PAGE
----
• See Android services about services that are available inside the <services> element.

  • compile_sdk_version: Optionally customize the Android SDK platform version used to compile the project. Note that this does not determine the minimum (or maximum) Android version your application supports.

  • min_sdk_version: Optionally customize the minimum supported Android version. It is a hard limit on where the application is installable, it also limits for which devices it appears in the Google Play store.

  • target_sdk_version: Optionally customize version of Android Java APIs you can use. Don’t worry about it, unless you use a specific Android service that requires increasing this version.

You generally should not customize the xxx_sdk_version values, the defaults have been chosen to support widest possible range of Android devices and allow smooth publishing in stores like Google Play (that place some minimal requirements on these values for new and updated applications).

See the Android FAQ: What Android devices are supported? for what (and why) Android devices are supported by CGE.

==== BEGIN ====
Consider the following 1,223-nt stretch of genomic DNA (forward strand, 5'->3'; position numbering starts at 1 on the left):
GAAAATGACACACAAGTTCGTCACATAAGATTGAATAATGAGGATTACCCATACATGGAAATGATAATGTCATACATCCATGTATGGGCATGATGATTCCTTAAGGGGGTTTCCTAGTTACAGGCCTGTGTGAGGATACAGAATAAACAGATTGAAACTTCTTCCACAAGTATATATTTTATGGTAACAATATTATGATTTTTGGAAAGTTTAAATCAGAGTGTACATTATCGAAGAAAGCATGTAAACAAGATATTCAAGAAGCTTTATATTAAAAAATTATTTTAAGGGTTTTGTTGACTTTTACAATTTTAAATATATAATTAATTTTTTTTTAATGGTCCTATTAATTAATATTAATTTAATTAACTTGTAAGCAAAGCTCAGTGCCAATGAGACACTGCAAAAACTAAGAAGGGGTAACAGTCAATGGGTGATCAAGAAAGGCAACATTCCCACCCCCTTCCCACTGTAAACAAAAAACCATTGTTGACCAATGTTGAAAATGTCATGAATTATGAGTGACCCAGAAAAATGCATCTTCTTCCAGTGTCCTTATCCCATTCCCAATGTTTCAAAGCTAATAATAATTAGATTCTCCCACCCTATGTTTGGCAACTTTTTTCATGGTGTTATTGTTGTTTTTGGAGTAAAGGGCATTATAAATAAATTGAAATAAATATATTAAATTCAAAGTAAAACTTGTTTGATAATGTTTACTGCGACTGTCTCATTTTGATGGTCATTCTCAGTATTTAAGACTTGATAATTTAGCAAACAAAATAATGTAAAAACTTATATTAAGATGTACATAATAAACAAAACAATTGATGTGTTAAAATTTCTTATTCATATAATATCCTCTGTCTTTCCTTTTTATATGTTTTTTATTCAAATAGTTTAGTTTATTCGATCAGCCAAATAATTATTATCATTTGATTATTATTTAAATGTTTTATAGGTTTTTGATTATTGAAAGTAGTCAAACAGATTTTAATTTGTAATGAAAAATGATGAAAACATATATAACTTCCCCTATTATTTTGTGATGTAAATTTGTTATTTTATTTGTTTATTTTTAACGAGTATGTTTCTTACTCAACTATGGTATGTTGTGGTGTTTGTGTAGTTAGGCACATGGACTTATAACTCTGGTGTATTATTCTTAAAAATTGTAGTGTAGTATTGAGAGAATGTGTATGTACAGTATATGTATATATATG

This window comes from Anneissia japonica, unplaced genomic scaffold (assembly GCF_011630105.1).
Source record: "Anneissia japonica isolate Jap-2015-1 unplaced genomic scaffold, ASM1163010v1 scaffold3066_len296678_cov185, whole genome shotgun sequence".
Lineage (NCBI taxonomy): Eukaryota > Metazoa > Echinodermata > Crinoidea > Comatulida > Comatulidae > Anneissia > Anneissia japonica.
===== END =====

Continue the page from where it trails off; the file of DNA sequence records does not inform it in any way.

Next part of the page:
If you really need to customize them, you should not customize them to be lower than the defaults. To see the default values execute build tool with command-line option --help, it outputs something like:

  android.compile_sdk_version = 33
  android.min_sdk_version = 21
  android.target_sdk_version = 33

6.7. iOS information

    <override_version value="1.0" code="1" />
      <service name="apple_game_center" />


The <ios> element provides various extra iOS-specific information.

  • team is the identifier of your Apple team, used to sign the application. See how to find my Apple Developer Id. You can also set the Development Team using the XCode GUI before compiling the project.

  • override_qualified_name overrides the qualified name (by default taken from qualified_name) for iOS. This allows you to use different qualified names for Android and iOS applications, in case you need it.

  • <override_version>, if specified, overrides the main <version> only for iOS. This allows you to use different version name for iOS release than the other platforms (Android, desktop etc.), in case you need it. On iOS,